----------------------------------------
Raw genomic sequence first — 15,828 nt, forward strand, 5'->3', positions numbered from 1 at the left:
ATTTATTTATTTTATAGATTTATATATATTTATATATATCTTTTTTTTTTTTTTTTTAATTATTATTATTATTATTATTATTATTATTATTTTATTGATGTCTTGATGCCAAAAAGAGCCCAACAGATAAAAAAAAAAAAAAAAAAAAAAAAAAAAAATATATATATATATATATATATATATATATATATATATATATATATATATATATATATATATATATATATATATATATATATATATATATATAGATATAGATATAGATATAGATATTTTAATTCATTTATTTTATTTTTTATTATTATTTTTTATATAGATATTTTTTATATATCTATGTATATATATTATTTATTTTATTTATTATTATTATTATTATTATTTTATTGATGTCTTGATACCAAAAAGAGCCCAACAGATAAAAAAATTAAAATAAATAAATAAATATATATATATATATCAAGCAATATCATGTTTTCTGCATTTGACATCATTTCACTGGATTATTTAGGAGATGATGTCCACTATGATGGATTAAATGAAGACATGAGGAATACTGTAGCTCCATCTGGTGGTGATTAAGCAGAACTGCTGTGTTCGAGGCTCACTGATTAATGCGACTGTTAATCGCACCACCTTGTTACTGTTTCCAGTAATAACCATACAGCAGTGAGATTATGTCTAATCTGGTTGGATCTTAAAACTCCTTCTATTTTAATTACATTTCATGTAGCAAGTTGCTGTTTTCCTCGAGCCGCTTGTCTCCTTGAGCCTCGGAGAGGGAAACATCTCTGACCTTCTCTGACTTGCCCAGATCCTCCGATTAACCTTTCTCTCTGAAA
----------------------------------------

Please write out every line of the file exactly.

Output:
Raw genomic sequence first — 15,828 nt, forward strand, 5'->3', positions numbered from 1 at the left:
ATTTATTTATTTTATAGATTTATATATATTTATATATATCTTTTTTTTTTTTTTTTTAATTATTATTATTATTATTATTATTATTATTATTTTATTGATGTCTTGATGCCAAAAAGAGCCCAACAGATAAAAAAAAAAAAAAAAAAAAAAAAAAAAAATATATATATATATATATATATATATATATATATATATATATATATATATATATATATATATATATATATATATATATATATATATATATATAGATATAGATATAGATATAGATATTTTAATTCATTTATTTTATTTTTTATTATTATTTTTTATATAGATATTTTTTATATATCTATGTATATATATTATTTATTTTATTTATTATTATTATTATTATTATTTTATTGATGTCTTGATACCAAAAAGAGCCCAACAGATAAAAAAATTAAAATAAATAAATAAATATATATATATATATCAAGCAATATCATGTTTTCTGCATTTGACATCATTTCACTGGATTATTTAGGAGATGATGTCCACTATGATGGATTAAATGAAGACATGAGGAATACTGTAGCTCCATCTGGTGGTGATTAAGCAGAACTGCTGTGTTCGAGGCTCACTGATTAATGCGACTGTTAATCGCACCACCTTGTTACTGTTTCCAGTAATAACCATACAGCAGTGAGATTATGTCTAATCTGGTTGGATCTTAAAACTCCTTCTATTTTAATTACATTTCATGTAGCAAGTTGCTGTTTTCCTCGAGCCGCTTGTCTCCTTGAGCCTCGGAGAGGGAAACATCTCTGACCTTCTCTGACTTGCCCAGATCCTCCGATTAACCTTTCTCTCTGAAA